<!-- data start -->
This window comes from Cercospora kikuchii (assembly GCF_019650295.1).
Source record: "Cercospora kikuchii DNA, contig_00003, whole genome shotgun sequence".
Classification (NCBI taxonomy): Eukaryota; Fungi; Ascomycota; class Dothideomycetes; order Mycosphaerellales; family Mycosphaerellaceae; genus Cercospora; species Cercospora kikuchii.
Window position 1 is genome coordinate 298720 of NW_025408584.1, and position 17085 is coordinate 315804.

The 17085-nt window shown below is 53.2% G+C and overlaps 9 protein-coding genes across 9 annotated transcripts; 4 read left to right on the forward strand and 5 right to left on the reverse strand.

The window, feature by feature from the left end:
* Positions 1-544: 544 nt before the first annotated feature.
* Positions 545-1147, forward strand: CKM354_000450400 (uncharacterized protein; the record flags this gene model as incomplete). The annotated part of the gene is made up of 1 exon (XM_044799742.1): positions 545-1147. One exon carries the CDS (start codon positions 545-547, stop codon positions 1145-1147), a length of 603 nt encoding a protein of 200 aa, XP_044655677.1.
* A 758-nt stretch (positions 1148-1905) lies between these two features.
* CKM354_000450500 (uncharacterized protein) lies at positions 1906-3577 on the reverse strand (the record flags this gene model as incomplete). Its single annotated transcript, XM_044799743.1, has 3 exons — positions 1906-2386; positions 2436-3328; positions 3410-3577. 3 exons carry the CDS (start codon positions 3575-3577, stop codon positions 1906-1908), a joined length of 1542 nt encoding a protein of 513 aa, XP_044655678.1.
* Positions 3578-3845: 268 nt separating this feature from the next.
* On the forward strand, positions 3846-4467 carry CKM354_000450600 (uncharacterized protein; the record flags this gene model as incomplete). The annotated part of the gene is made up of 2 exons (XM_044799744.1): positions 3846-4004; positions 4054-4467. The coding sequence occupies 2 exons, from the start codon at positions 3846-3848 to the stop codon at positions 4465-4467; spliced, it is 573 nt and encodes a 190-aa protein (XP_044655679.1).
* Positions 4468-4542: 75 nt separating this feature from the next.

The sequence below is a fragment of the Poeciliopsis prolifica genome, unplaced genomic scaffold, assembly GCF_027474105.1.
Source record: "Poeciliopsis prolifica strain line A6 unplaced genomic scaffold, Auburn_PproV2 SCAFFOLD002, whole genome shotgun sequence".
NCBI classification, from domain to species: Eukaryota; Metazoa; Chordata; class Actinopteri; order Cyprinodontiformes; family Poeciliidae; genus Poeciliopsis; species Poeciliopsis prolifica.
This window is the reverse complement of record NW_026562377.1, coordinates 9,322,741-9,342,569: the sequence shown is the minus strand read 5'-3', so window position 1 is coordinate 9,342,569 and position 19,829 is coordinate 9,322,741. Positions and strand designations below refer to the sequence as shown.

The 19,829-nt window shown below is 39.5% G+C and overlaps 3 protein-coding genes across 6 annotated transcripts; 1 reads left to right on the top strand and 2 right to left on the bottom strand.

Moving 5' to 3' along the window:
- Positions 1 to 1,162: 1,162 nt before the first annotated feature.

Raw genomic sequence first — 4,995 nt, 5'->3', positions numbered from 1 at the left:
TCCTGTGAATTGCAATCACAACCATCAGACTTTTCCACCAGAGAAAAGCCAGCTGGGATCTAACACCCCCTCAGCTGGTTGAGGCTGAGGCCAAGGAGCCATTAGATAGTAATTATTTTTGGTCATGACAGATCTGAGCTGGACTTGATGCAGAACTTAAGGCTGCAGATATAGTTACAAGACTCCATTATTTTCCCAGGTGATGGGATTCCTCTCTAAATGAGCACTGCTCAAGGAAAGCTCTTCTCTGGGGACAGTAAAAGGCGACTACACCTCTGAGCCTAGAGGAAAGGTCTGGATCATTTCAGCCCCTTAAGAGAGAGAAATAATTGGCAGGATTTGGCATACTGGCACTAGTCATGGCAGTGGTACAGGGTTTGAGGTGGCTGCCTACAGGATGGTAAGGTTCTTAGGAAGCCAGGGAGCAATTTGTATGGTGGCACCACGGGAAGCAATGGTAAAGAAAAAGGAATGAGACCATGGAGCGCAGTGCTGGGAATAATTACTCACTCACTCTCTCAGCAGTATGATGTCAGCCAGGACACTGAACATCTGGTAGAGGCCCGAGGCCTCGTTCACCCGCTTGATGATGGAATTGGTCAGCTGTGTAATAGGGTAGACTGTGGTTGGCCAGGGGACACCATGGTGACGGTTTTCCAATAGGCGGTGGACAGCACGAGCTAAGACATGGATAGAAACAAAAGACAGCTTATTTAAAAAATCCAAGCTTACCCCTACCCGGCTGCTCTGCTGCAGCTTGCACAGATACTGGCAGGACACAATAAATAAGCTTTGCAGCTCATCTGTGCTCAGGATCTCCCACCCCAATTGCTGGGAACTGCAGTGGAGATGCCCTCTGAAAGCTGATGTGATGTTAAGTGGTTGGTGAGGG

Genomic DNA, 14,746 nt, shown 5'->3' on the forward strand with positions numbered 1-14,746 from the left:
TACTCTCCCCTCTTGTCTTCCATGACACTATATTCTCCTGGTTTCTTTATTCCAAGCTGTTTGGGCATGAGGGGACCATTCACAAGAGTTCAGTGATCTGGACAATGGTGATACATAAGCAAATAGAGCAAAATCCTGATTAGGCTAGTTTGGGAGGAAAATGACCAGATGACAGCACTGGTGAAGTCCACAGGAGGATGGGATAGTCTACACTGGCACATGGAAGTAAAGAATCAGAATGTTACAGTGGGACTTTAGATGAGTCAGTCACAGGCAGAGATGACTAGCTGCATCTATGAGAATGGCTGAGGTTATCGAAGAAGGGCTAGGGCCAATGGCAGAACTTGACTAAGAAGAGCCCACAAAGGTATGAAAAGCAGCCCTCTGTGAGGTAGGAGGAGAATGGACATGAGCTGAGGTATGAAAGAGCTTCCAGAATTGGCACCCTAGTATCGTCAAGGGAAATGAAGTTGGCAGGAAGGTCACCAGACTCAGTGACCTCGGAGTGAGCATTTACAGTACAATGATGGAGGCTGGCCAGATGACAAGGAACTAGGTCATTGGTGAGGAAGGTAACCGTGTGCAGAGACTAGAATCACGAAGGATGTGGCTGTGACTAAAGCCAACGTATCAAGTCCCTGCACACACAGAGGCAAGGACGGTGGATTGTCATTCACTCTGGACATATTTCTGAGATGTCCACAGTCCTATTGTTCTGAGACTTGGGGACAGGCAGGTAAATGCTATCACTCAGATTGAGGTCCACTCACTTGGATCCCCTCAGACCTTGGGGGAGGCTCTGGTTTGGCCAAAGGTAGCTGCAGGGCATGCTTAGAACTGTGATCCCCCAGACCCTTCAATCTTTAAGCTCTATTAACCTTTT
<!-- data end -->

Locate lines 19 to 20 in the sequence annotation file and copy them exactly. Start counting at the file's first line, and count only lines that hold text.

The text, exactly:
Moving 5' to 3' along the window:
- Positions 1 to 1,162: 1,162 nt before the first annotated feature.